Own financial independence day

Published 6:43 am Thursday, July 1, 2010

The Fourth of July is almost upon us.

To commemorate Independence Day, we shoot off fireworks, attend picnics and maybe even walk in parades.

While it might not be as dramatic, another celebration of freedom should eventually play a big role in your life—specifically, your personal Financial Independence Day. And you can speed the arrival of this day by making the right moves.

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Here are a few ideas to consider:

Boost your 401(k) contributions. To build the resources you’ll need to become financially independent during your retirement years, you should take full advantage of your 401(k) or other employer-sponsored plan. Whenever your salary goes up, try to contribute more to your 401(k). Generally, your contributions are made with pretax dollars, so the more you put in, the lower your taxable income. And your contributions grow on a tax-deferred basis. In 2010, you can put up to $16,500 into your 401(k), or $22,000 if you’re 50 or older.

“Max out” on your IRA. In 2010, you can contribute up to $5,000 to your IRA, or $6,000 if you’re 50 or older. Your traditional IRA contributions may be deductible, depending on your income level, and your earnings can grow tax deferred. Contributions to a Roth IRA are never deductible, but earnings can grow tax free, provided you don’t take withdrawals until you’re 59-1/2 and you’ve held your account at least five years.

Build an emergency fund. Try to build an emergency fund containing six to 12 months’ worth of living expenses, placed in a liquid account. Without such a fund, you may be forced to dip into your long-term investments to pay for needs such as a new furnace or a big doctor’s bill—and the more you tap into your investments, the longer it will be until you can attain financial freedom.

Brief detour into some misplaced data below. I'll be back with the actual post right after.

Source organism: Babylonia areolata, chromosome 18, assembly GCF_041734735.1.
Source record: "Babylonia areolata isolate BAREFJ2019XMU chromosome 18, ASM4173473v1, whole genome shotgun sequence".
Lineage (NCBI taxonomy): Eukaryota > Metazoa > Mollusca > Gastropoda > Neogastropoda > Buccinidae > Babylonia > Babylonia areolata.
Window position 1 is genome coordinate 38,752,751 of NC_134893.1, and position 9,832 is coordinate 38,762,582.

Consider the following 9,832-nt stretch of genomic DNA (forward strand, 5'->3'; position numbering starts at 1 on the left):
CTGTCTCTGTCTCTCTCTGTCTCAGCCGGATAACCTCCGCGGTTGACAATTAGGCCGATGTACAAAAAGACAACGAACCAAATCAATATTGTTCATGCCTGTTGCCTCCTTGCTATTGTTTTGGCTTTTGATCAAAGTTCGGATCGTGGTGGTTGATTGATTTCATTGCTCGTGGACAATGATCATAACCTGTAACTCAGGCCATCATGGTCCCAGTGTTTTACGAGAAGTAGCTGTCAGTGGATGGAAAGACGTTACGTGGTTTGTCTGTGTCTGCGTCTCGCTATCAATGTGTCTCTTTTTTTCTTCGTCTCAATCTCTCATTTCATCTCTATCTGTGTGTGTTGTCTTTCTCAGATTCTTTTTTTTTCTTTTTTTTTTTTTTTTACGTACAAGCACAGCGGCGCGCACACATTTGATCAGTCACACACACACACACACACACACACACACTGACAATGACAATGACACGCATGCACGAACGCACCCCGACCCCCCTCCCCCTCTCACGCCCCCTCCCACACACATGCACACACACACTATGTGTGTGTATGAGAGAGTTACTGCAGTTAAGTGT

Cut down on your debt. It’s easier said than done, but by reducing your debt load, you’ll have more money to invest for the future. You might want to start by eliminating the smallest debts first, then moving on to whittle away at the bigger ones.

Don’t “over-focus” on your investment statements. Obviously, you want to know how your investments are performing. But you may be better off not checking on your investments every day, or even every week. When you pay extremely close attention to the movements of your investments, your emotions may lead you to make decisions based on short-term events rather than long-term goals. Invest with your head, not your heart.

Avoid “time traps.” Many people know they need a certain amount of money at a certain time for a specific goal, such as a down payment on a home, the first college tuition payment or even the first year’s living expenses during retirement. Yet they get into trouble because they set aside the money in an inappropriate investment—that is, one whose price can fluctuate greatly. If you know when you’re going to need the money, put it in a lower-risk investment and avoid the time trap.

Taking these steps won’t instantly enrich you. But eventually, they can lead you down the path to your personal Financial Independence Day—and that may be reason enough to celebrate.